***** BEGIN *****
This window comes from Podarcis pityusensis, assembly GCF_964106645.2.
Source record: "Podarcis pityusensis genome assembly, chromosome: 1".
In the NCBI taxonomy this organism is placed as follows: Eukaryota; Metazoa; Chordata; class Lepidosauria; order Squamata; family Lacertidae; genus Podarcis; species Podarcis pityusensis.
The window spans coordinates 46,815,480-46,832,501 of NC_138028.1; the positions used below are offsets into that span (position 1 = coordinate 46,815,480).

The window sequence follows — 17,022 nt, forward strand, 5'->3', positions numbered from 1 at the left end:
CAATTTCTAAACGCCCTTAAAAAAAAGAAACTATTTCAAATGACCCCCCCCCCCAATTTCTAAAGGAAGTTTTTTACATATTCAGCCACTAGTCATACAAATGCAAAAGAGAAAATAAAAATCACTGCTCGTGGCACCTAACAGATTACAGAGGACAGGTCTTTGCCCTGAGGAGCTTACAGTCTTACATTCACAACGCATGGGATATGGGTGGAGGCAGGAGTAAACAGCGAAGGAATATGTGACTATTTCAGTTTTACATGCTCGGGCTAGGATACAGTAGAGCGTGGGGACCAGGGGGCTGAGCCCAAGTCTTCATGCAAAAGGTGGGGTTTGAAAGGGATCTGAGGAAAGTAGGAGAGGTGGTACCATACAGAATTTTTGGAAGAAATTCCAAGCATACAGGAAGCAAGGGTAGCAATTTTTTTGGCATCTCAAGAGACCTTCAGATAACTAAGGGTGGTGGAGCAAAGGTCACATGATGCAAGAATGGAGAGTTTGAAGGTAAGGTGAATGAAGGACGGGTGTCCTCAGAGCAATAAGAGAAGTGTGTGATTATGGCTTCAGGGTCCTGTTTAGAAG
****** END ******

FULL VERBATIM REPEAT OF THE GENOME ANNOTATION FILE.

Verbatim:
This window comes from Podarcis pityusensis, assembly GCF_964106645.2.
Source record: "Podarcis pityusensis genome assembly, chromosome: 1".
In the NCBI taxonomy this organism is placed as follows: Eukaryota; Metazoa; Chordata; class Lepidosauria; order Squamata; family Lacertidae; genus Podarcis; species Podarcis pityusensis.
The window spans coordinates 46,815,480-46,832,501 of NC_138028.1; the positions used below are offsets into that span (position 1 = coordinate 46,815,480).

The window sequence follows — 17,022 nt, forward strand, 5'->3', positions numbered from 1 at the left end:
CAATTTCTAAACGCCCTTAAAAAAAAGAAACTATTTCAAATGACCCCCCCCCCCAATTTCTAAAGGAAGTTTTTTACATATTCAGCCACTAGTCATACAAATGCAAAAGAGAAAATAAAAATCACTGCTCGTGGCACCTAACAGATTACAGAGGACAGGTCTTTGCCCTGAGGAGCTTACAGTCTTACATTCACAACGCATGGGATATGGGTGGAGGCAGGAGTAAACAGCGAAGGAATATGTGACTATTTCAGTTTTACATGCTCGGGCTAGGATACAGTAGAGCGTGGGGACCAGGGGGCTGAGCCCAAGTCTTCATGCAAAAGGTGGGGTTTGAAAGGGATCTGAGGAAAGTAGGAGAGGTGGTACCATACAGAATTTTTGGAAGAAATTCCAAGCATACAGGAAGCAAGGGTAGCAATTTTTTTGGCATCTCAAGAGACCTTCAGATAACTAAGGGTGGTGGAGCAAAGGTCACATGATGCAAGAATGGAGAGTTTGAAGGTAAGGTGAATGAAGGACGGGTGTCCTCAGAGCAATAAGAGAAGTGTGTGATTATGGCTTCAGGGTCCTGTTTAGAAG